Securely manage and autofill passwords across all your mobile devices with Microsoft Authenticator

Howdy folks,

Today we are announcing the public preview of password management and autofill capability in the Microsoft Authenticator app. For any sites or apps you visit on your mobile device, Authenticator will help you autofill strong passwords without having to remember them. These passwords can be synced across mobile and desktop, so you can seamlessly autofill passwords as you move across devices. This is currently only available for Microsoft accounts (MSA) and not for based work or school accounts.

Rajat Luthra, one of our program managers in the Identity team, has written a guest blog post diving into details of this new capability. You can see his blog post below.

As always, we'd love to hear from you. Please let us know what you think in the comments below or on the Azure AD feedback forum.

Best regards,

Alex Simons (@Alex_A_Simons)

Corporate VP of Program Management

Microsoft Identity Division


Hi everyone!

I'm excited to share that Microsoft Authenticator can now securely store and autofill passwords on apps and sites you visit on your mobile device. Once you make Authenticator an autofill provider, it will offer to save your passwords when you enter them on a site or app's login page. Your synced passwords are protected on mobile with multi-factor These passwords are synced using your Microsoft account (,,, etc.), making them also available on your desktop with Microsoft Edge and the new Google Chrome extension.

While passwordless and multi-factor is the way to go for security, we understand many sites still require passwords and some don't even support multi-factor . In a previous blog, we showed how no human generated password can be unique enough to beat attackers. That's where Authenticator can help! Since you no longer need to remember passwords, Authenticator can autofill complex and unique passwords for you.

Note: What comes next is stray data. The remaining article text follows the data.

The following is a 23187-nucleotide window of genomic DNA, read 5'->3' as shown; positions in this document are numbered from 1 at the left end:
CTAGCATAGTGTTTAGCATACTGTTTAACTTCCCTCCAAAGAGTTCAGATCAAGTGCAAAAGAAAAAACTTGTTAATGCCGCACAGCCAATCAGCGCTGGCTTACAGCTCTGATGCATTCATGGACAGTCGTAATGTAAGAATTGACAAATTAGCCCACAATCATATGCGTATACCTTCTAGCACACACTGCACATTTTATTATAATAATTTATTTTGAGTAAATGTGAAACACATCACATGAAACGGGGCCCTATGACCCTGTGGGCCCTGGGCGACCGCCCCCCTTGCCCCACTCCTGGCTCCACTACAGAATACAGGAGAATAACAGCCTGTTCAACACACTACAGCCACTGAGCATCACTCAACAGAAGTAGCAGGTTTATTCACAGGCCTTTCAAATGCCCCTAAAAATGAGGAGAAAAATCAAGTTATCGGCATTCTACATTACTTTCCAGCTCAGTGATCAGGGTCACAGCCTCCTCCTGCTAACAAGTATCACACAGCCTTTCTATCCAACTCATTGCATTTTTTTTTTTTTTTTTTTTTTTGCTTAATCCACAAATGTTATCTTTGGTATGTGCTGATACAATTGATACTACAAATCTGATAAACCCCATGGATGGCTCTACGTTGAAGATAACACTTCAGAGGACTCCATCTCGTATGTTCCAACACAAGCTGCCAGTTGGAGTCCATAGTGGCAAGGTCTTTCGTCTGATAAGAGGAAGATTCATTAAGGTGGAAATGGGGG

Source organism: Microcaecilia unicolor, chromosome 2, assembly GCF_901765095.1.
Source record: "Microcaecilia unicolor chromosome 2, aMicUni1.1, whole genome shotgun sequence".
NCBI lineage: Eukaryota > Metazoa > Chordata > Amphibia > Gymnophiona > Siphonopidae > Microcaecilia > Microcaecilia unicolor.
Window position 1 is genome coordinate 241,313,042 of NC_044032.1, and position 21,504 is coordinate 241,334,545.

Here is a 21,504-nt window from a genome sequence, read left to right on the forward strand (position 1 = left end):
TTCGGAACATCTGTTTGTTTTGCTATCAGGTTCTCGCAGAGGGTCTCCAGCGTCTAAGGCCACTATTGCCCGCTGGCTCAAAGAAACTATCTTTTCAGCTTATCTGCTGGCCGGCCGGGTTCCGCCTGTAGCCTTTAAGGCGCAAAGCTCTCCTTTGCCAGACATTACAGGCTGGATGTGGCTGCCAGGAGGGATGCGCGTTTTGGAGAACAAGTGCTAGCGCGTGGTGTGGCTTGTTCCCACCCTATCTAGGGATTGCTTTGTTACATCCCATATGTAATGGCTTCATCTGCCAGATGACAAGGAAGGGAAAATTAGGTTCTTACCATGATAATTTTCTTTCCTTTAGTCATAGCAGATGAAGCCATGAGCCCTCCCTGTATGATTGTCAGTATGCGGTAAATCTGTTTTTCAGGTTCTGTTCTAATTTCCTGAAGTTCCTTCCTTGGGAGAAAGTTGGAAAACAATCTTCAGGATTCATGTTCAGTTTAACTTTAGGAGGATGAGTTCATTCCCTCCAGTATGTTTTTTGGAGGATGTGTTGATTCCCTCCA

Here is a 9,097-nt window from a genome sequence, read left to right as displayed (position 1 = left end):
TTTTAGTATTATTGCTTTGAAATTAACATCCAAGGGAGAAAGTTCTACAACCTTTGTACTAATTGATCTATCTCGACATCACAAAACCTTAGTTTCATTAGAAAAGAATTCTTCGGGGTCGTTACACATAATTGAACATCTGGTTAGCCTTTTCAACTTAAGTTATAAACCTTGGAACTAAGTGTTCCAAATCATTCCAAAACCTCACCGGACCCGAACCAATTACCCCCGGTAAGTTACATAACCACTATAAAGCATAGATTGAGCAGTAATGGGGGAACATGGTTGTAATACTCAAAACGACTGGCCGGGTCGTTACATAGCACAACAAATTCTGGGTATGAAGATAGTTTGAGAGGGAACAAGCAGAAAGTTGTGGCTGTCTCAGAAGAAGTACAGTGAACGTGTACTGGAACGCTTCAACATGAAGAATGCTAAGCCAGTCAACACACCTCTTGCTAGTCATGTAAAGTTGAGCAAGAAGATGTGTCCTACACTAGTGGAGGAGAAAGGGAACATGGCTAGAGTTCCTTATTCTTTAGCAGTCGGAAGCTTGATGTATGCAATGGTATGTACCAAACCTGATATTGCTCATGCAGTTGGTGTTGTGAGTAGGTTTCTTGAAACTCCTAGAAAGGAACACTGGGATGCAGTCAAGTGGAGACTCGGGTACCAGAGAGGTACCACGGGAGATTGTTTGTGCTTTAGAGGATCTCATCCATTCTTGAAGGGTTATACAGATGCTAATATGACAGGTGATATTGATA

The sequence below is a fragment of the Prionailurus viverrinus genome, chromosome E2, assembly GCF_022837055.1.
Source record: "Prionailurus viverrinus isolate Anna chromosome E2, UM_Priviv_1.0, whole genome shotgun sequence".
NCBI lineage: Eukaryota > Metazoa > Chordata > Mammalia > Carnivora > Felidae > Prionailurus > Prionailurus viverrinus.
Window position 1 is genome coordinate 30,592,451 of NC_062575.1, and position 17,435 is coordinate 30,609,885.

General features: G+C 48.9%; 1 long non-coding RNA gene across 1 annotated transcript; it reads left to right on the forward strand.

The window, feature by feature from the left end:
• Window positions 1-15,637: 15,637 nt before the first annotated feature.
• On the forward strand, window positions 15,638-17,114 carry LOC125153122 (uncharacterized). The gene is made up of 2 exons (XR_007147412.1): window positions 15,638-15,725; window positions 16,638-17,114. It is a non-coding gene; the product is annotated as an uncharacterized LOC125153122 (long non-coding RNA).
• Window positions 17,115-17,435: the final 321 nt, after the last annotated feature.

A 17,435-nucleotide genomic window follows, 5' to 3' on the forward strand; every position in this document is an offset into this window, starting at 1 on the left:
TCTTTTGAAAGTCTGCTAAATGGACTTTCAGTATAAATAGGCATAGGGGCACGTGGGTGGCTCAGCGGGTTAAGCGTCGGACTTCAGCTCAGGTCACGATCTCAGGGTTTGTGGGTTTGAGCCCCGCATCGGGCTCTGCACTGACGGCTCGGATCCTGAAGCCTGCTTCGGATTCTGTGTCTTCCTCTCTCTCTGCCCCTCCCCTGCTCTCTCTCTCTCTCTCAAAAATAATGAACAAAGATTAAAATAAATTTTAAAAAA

Here's a sneak peek of autofill experience on iOS. A similar experience exists for Android.

When you visit a site or app for which you have saved a password, Authenticator offers to autofill it.


When you visit a site or app where your username and password is not saved, “Passwords” text appears on top of keyboard, clicking on which lets you save password in Authenticator.


Getting started

To use the autofill feature and sync passwords, use your Microsoft account (MSA) and follow these simple steps. We've provided iOS screenshots below – the feature is available on both iOS and Android.
  1. Open your Authenticator app, go to Settings –> Beta –> Autofill, and turn the toggle ON. Once you toggle ON Autofill in Settings, the Passwords tab will appear.


  1. Then, go to the Passwords tab, and sign-in using your Microsoft account or sync passwords from a Microsoft account already added to your Authenticator app.


  1. Finally, make Authenticator the default autofill provider on your phone.
  • iOS: Open Settings –> Search for “Autofill Passwords” –> Click on “Autofill Passwords” –> Select “Authenticator”
  • Android: Open Settings –> Search for “Autofill” –> Select “Auto-fill service” –> Click on “Auto-fill service” on next screen –> Select “Authenticator”


  1. You can sync and autofill these passwords in Microsoft Edge. If you also use Google Chrome on desktop, you can sync and autofill the same passwords using the Google Chrome extension.


Autofill experience is rolling out in Authenticator app on iOS (iOS 12.0 and above) and Android (Android 6.0 and above). To learn more about the autofill feature, visit our FAQs page.

Autofill only works with Microsoft accounts (MSA), and is currently disabled for enterprise users who are using the Authenticator app for Phone sign-in or multi-factor authentication on their enterprise accounts. To allow enterprise users to use this feature on their Authenticator app, click here.

We look forward to your feedback!


Rajat Luthra (@_luthrarajat)

Senior Program Manager

Microsoft Identity Security & Protection


This article was originally published by Microsoft's Core Infrastructure and Security Blog. You can find the original article here.